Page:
It’s important, then, to avoid treating academic freedom as sacrosanct and view it instead as a participant in material politics. Academic freedom cannot function without tenure, worker solidarity, and an adequate job market, which are all in decline. “Can academic freedom be saved?” is a less pertinent question than, “Is there any longer a marketplace for academic freedom?” The corporate university is disarming academic freedom by diminishing the circumstances in which it can be effective.
Let’s not shy away from the complicity of the tenured professoriate in this sorry state of affairs. Tenured positions are down. Government funding has decreased. The managerial class is a bloated monstrosity. Some instructors work multiple jobs without adequate benefits. Sexual violence is common. Racism appears poised for another golden age. The humanities are barely surviving. Student debt is outrageous. And those with job security did little to prevent any of it.
This is the kind of comment that gets me into trouble. “What evidence is there for the claim?” tenured faculty will want to know. Well, my evidence is simple: Everything occurred while you were on the clock. This fact creates a paradox for anybody who would disavow responsibility. You either claim helplessness, in which case academic freedom is unnecessary, or you acknowledge that academic freedom is a limited commodity available to those who enjoy some level of institutional power.
I was a tenured faculty member for 12 years and count myself among the complicit. I didn’t do nearly enough to support my contingent comrades — because I didn’t properly see them as comrades, something my position informally demanded. We all know, in personal moments of brutal honesty, that radical devotion to lesser classes is almost always just professional branding — that deep down we’re scared of the punishment that awaits if we offend the wrong people. Academic freedom doesn’t take away the fear because we know that management can always find ways around it.
The problem ultimately isn’t only individual. Professional associations talk a lot about this crisis or that emergency but do little to organize their members. Departments and colleges consent to divide and conquer strategies rather than uniting across disciplinary boundaries. Prestige triumphs over solidarity. The damage may be irreversible.
I can be accused of speaking from a sense of pessimism cultivated by ostracization. I accept that criticism. I’d respond by pointing out that useful critique often comes from people who suffer the worst tendencies of a culture or profession. I can’t feign objectivity or claim to speak for any collective. Academe is a large profession, with thousands of disciplines and subcultures. Its inhabitants have vastly different experiences and impressions.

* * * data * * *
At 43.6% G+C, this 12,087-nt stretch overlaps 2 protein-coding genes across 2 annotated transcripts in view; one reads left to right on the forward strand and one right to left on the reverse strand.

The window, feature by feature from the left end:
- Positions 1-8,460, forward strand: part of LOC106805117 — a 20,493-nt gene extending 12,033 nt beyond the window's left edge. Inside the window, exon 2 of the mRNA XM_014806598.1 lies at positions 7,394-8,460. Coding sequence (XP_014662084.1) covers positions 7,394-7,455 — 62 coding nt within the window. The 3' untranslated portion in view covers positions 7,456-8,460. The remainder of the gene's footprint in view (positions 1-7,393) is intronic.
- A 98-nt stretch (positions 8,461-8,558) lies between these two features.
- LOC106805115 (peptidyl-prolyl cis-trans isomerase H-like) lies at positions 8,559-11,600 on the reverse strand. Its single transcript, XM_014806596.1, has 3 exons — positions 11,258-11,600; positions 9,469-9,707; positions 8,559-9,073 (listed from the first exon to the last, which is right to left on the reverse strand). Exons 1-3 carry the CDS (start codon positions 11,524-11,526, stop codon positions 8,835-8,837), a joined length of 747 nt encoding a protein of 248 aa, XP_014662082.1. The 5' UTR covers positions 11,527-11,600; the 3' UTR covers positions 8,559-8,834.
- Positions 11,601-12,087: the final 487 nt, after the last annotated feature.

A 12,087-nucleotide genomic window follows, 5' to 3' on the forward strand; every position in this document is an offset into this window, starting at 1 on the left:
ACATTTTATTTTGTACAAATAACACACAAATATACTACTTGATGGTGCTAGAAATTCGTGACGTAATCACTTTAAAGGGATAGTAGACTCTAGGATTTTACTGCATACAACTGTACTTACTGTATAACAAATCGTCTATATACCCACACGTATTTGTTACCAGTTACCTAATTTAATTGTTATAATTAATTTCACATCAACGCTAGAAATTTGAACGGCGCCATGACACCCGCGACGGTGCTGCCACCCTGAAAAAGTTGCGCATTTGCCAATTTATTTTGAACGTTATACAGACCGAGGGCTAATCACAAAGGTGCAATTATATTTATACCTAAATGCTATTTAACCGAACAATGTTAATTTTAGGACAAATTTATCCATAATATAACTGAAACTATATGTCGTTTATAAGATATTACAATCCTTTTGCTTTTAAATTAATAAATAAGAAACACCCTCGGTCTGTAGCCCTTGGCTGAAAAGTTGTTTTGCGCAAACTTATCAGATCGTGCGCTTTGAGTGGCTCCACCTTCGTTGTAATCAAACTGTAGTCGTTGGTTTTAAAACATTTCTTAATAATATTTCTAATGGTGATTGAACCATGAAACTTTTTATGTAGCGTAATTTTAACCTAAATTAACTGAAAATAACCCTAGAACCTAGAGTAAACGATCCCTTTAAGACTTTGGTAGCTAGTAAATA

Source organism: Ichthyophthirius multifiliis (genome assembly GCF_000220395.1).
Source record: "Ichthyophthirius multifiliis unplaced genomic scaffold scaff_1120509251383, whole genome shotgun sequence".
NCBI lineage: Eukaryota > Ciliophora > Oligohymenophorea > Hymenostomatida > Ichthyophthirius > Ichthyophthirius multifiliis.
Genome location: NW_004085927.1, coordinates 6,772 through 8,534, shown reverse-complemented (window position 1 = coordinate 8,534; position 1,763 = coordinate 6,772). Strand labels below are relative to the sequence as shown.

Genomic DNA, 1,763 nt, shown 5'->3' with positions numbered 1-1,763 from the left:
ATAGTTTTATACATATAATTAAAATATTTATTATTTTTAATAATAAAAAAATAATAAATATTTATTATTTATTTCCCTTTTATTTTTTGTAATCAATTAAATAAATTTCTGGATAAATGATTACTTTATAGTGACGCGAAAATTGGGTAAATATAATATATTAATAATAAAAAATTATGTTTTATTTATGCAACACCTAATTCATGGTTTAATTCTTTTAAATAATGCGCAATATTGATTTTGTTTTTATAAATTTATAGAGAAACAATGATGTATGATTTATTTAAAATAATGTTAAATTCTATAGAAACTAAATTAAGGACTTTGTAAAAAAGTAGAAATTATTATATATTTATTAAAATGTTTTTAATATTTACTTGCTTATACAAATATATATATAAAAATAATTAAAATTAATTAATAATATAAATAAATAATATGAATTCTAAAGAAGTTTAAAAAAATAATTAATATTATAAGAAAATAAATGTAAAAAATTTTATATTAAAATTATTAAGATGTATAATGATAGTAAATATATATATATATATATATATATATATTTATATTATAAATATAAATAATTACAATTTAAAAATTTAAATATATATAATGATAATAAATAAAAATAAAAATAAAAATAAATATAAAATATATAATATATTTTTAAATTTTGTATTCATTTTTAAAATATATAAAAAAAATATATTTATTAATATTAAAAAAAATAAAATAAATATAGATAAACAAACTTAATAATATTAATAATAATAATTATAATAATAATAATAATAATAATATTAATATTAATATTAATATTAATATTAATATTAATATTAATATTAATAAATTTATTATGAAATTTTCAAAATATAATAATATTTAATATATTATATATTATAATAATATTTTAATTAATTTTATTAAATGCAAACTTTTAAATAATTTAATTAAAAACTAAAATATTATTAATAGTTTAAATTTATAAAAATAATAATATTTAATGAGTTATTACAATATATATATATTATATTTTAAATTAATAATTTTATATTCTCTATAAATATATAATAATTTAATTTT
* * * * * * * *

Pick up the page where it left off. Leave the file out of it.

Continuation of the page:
But this much I know: My ouster from academe brought into focus problems I scarcely noticed when I was still on the inside. College students often talk of unlearning the dogmas they internalized from their homes, secondary schools, and places of worship. I’m constantly unlearning the strictures of being learned, exorcising the finely tuned customs of obedience into which I was so carefully socialized. Now I instantly recognize when putatively radical scholars reproduce the imperatives of power through a compulsion to find nuance where old-fashioned outrage is more appropriate.
I didn’t do nearly enough to support my contingent comrades — because I didn’t properly see them as comrades.
Academic freedom is critical to a functional university. But it shouldn’t be an end in itself. It is only one instrument among many that can help us realize a world unlimited by the stagnant doctrines of pragmatism.
Let us then imagine what a truly free campus in a free society would look like. Let us not wait for institutions to authorize our imagination. Let us redefine disrepute. Let us harbor intellectual fugitives.
Let us, above all, embrace the painful but liberating recognition that optimizing our humanity depends upon the obsolescence of civil rights, for they are necessary only in societies that profit from repression.
For five years, I’ve had to consider whether my sharp criticism of Israel and subsequent recalcitrance — my unwillingness to grovel my way back into academe’s good graces — were worth it. I wouldn’t change anything, nor do I entertain regret. I endure the punishment not because I’m a sucker or a martyr — I have no illusions about the ruthlessness of capital, and I despise the lionization of public figures — but because I want the vision of freedom ubiquitous among the dispossessed to survive.
That’s how we win. That’s how the downtrodden have always won. By defying the logic of recrimination. By depleting its power through unapologetic defiance. We have to be willing to drive buses, sweep floors, stock groceries, wait tables, whatever allows us to feel intellectual freedom.
They took my career. They took my health insurance. They forced me into hourly labor. What do I have left? The one thing they can’t extinguish: a fixation on equality, recorded in steady rhythms with an uncapped pen. In other words: freedom.